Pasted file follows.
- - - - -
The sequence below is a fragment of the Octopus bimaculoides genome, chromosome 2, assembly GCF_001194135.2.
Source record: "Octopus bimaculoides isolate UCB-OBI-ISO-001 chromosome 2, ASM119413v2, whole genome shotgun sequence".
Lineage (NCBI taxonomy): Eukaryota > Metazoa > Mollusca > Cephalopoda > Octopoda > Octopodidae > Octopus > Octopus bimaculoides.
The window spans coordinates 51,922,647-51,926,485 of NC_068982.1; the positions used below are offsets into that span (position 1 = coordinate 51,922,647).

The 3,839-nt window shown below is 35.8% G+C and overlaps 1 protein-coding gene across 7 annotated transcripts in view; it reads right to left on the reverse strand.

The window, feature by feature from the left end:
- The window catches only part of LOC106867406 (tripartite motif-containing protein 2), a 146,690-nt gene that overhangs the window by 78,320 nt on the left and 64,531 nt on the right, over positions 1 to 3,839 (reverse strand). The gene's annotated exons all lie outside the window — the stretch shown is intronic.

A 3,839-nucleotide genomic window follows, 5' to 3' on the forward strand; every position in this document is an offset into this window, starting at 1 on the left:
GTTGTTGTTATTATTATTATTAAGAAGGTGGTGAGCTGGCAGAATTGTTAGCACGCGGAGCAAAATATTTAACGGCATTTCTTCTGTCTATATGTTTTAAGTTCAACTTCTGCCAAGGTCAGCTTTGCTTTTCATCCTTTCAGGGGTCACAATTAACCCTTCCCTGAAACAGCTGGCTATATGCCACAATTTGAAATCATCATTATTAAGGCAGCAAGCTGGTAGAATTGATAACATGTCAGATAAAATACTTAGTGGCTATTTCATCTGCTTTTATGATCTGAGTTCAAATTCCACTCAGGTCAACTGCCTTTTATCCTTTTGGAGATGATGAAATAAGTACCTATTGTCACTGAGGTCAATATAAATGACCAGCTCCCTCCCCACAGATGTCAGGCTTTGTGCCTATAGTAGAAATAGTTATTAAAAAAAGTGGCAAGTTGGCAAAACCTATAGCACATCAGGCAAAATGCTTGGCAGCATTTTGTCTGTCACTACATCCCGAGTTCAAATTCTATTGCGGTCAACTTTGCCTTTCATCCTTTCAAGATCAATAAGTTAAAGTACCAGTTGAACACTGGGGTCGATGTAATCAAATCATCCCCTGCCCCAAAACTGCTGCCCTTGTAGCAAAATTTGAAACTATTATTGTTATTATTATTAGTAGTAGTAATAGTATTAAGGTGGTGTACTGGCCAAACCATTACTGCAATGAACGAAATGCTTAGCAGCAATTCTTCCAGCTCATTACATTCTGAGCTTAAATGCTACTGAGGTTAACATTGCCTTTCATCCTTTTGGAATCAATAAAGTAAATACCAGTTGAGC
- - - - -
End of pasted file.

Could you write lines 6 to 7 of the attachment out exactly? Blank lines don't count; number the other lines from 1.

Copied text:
The window, feature by feature from the left end:
- The window catches only part of LOC106867406 (tripartite motif-containing protein 2), a 146,690-nt gene that overhangs the window by 78,320 nt on the left and 64,531 nt on the right, over positions 1 to 3,839 (reverse strand). The gene's annotated exons all lie outside the window — the stretch shown is intronic.